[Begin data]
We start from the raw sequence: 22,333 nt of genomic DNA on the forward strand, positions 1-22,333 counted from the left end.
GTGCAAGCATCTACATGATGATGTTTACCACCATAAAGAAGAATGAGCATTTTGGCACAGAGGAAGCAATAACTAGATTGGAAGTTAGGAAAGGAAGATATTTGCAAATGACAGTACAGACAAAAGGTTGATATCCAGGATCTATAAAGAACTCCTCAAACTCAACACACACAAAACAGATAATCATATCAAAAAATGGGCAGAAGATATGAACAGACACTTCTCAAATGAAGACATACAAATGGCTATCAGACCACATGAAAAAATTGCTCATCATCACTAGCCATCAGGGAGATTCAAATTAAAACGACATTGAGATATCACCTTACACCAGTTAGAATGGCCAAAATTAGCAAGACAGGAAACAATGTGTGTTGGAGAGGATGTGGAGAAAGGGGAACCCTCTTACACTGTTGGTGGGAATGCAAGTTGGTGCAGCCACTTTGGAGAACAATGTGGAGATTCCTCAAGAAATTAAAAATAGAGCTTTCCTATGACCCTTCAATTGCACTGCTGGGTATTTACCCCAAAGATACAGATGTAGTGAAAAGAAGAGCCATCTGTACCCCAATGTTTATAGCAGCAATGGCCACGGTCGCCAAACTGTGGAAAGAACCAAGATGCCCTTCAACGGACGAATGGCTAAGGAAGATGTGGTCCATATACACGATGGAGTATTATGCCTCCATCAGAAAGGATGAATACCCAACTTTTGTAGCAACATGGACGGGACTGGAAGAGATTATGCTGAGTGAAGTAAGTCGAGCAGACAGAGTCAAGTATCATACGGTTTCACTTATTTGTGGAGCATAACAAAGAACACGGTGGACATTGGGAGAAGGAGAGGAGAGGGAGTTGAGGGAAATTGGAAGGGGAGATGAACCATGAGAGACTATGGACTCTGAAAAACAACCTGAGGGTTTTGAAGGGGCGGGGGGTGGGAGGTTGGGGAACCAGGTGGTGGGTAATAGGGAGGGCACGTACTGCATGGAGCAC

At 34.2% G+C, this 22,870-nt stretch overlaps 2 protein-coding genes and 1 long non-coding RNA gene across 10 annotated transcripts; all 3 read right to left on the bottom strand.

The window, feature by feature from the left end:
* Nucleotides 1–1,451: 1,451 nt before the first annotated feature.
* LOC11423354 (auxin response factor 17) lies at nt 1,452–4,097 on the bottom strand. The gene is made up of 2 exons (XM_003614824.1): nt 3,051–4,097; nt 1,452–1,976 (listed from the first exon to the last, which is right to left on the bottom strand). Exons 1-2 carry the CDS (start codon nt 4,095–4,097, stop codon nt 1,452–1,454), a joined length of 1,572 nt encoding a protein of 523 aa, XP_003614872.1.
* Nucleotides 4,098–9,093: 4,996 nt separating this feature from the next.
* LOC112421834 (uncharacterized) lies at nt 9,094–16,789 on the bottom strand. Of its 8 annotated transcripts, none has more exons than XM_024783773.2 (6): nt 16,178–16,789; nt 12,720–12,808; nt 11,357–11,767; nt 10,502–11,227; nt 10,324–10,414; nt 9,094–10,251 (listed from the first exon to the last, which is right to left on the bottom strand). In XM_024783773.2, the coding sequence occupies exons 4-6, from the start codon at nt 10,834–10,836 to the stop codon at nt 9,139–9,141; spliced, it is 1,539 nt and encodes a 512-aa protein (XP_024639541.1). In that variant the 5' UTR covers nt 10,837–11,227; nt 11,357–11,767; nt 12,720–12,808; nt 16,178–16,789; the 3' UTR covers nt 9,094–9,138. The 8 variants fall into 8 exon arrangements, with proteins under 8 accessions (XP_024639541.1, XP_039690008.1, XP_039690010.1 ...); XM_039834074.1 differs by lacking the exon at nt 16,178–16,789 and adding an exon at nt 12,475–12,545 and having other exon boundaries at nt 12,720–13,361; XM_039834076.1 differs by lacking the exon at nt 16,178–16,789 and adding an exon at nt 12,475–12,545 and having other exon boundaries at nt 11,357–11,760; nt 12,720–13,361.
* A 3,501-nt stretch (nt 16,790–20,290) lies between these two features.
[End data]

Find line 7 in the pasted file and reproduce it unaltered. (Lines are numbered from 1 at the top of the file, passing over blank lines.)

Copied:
* Nucleotides 4,098–9,093: 4,996 nt separating this feature from the next.